Closing Gitmo: Timing is Everything

In fact, the Defense Department says it has documented the cases of some three dozen detainees already released from Guantanamo who have been involved in subsequent violence and terror. One, a 30-year-old Kuwaiti named Abdullah Salel al-Ajmi, released from detention in 2005, joined two others in carrying out a suicide bombing in Mosul, Iraq, that killed seven last April.

Still, even Bush has long expressed his wish to close Guantanamo. At a press conference two years ago, Bush said, "I'd like to end Guantanamo. I'd like it to be over with. One of the things we will do is we'll send people back to their home countries. "

But that presents a host of problems, since many of those countries could subject the returning detainees to torture.

Even more vexing for the White House are all of the questions raised by the prospect of dozens, perhaps half, of the 260-plus detainees still at Guantanamo being freed by U.S. courts. Judges could order their release if they conclude the evidence against them is inadequate to justify their continued detention.

That evidence, much of it classified and obtained by military and CIA personnel on the battlefield, is not the standard kind of proof judges are accustomed to seeing in regular criminal cases here, administration officials say. The documents do not contain the kind of detail -- or include sources of that information -- that's typical in criminal cases, sources say. Could defense attorneys demand that the soldiers who detained them on the battlefield testify? That real possibility further complicates the matter legally.

Late last month, for example, a federal appeals court in Washington said the government failed to prove its case with one detainee from China. The judges said the evidence to hold him included events that "reportedly" occurred -- and had not included the sources of information.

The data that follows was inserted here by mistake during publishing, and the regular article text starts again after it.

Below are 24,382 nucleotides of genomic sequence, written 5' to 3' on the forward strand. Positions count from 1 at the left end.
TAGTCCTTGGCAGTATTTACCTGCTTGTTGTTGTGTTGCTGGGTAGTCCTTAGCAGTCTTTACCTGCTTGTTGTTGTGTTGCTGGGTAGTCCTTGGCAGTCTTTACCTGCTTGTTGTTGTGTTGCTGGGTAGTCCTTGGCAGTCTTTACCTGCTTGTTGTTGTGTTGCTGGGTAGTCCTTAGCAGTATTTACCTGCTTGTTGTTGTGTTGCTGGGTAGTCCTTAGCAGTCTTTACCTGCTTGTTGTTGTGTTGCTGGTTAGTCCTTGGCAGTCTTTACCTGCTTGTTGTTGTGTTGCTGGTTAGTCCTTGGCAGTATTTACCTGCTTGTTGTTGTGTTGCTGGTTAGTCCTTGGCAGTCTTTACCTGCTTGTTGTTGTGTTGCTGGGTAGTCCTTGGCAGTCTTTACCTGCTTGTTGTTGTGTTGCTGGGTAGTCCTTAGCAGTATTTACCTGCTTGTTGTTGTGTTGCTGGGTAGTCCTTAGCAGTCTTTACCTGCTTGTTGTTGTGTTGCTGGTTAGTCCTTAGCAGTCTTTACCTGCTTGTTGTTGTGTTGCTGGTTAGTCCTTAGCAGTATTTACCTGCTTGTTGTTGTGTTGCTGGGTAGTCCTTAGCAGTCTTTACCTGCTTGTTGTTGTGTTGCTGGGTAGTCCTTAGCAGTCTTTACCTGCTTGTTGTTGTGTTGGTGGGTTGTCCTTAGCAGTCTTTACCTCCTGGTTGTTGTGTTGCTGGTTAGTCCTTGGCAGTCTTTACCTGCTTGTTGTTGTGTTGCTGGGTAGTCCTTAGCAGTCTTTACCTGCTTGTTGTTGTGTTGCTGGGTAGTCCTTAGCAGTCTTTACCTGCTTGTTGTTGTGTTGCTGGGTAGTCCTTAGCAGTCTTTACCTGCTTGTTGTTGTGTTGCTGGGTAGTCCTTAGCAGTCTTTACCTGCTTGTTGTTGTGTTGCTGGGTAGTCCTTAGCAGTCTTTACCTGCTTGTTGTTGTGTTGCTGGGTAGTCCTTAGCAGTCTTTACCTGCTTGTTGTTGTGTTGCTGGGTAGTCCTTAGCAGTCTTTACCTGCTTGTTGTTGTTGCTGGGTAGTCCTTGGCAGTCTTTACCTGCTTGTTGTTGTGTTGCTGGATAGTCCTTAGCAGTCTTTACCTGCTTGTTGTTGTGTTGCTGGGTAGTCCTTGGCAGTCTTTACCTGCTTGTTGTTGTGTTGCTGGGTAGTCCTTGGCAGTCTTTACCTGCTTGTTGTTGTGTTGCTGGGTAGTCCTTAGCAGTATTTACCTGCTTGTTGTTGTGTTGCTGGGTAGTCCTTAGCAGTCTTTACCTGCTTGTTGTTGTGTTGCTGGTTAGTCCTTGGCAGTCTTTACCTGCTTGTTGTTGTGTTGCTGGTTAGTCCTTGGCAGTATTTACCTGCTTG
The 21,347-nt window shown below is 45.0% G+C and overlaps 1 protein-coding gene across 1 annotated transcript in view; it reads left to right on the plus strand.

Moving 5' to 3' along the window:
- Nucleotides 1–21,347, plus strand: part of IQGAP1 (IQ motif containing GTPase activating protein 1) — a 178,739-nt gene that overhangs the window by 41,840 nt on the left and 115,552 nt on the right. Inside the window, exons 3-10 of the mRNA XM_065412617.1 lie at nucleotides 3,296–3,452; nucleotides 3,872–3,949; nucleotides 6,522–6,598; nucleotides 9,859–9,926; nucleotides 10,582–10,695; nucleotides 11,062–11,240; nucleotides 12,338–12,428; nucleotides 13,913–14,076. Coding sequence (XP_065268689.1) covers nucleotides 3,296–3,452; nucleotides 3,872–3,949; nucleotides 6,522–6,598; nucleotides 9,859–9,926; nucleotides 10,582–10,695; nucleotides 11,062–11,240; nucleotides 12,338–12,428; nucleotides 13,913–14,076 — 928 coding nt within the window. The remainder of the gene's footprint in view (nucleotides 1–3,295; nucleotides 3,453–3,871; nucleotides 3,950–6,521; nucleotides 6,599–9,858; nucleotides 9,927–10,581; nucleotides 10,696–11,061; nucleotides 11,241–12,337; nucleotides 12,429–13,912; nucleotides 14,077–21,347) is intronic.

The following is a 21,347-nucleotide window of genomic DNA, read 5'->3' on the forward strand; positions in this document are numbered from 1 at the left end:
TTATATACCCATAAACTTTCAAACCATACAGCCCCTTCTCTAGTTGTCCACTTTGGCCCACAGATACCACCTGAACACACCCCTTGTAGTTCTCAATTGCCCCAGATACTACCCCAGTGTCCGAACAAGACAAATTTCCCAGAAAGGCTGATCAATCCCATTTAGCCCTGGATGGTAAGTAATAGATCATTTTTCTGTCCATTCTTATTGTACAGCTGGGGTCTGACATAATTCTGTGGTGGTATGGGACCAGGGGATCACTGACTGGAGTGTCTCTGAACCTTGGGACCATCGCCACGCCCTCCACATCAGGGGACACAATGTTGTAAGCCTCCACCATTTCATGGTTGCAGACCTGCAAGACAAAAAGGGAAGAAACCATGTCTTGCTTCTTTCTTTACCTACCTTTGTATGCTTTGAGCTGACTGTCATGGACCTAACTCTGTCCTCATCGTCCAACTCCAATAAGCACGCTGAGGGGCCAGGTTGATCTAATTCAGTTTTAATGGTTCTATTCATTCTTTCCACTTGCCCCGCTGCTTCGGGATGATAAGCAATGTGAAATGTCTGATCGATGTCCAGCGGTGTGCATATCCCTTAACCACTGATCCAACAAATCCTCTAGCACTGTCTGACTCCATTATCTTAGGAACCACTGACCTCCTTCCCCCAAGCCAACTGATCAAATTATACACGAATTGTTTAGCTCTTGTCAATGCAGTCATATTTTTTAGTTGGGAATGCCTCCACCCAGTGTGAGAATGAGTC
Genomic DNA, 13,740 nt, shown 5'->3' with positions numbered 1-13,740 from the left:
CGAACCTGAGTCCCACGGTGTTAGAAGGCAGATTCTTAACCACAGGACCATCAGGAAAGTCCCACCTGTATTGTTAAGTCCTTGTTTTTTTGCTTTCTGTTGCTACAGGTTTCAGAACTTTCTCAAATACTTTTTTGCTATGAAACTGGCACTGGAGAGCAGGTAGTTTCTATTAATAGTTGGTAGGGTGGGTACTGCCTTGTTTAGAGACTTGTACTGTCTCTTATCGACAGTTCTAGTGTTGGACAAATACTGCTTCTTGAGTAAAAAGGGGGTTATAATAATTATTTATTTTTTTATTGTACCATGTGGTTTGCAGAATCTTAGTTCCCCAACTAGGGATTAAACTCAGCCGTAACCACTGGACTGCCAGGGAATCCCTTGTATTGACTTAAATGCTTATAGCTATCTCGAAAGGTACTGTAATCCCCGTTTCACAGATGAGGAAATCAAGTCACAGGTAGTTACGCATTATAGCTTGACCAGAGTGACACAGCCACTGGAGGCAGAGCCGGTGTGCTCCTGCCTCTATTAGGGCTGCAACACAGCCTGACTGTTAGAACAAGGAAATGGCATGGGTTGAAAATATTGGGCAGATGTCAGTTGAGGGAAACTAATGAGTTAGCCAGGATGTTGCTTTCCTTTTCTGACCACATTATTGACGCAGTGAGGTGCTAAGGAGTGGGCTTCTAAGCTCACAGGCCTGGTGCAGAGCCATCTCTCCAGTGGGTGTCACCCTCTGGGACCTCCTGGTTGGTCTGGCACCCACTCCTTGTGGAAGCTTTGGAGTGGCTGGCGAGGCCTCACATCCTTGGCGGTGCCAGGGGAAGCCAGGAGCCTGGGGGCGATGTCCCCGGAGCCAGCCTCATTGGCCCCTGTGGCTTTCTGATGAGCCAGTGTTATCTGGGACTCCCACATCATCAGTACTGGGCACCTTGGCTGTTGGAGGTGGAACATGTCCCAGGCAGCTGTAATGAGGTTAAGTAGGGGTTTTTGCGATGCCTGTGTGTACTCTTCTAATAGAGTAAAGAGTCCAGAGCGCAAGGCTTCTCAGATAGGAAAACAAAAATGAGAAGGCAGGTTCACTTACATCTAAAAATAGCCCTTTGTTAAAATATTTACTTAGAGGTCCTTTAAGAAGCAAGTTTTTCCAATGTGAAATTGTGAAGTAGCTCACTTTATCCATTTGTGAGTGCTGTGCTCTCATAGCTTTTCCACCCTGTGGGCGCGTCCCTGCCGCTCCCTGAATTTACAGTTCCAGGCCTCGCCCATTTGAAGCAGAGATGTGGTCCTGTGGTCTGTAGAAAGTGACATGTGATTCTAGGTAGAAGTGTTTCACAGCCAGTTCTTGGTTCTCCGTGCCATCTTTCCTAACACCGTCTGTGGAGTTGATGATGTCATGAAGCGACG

The administration fears that's a sign of things to come -- federal judges viewing intelligence reports skeptically and finding them to be inadequate evidence. In light of the Supreme Court's ruling giving detainees even broader habeas corpus rights to challenge their detentions in court, the administration expects to lose some cases, sources tell ABC News.

"It's a ridiculous situation where we have this catch and release," said attorney Lee Casey, a former Justice Department official in the Reagan and Bush administrations. "I don't know how you fight a war on terror that way."

But what happens if some of the prisoners from Guantanamo are ultimately ordered released? White House spokeswoman Dana Perino told reporters today, "There is considered judgment, from many federal government lawyers, all the way up to the Attorney General of the United States, that it is a very real possibility that a dangerous detainee could be released into the United States as a result of this Supreme Court decision."

Earlier, at an off-camera briefing, Perino said, "We have to think very carefully about what we're going to do…That's one of the reasons that we have all of these very complicated questions that are unanswered. And that's one of them, the immigration piece of it, and what do you do?"

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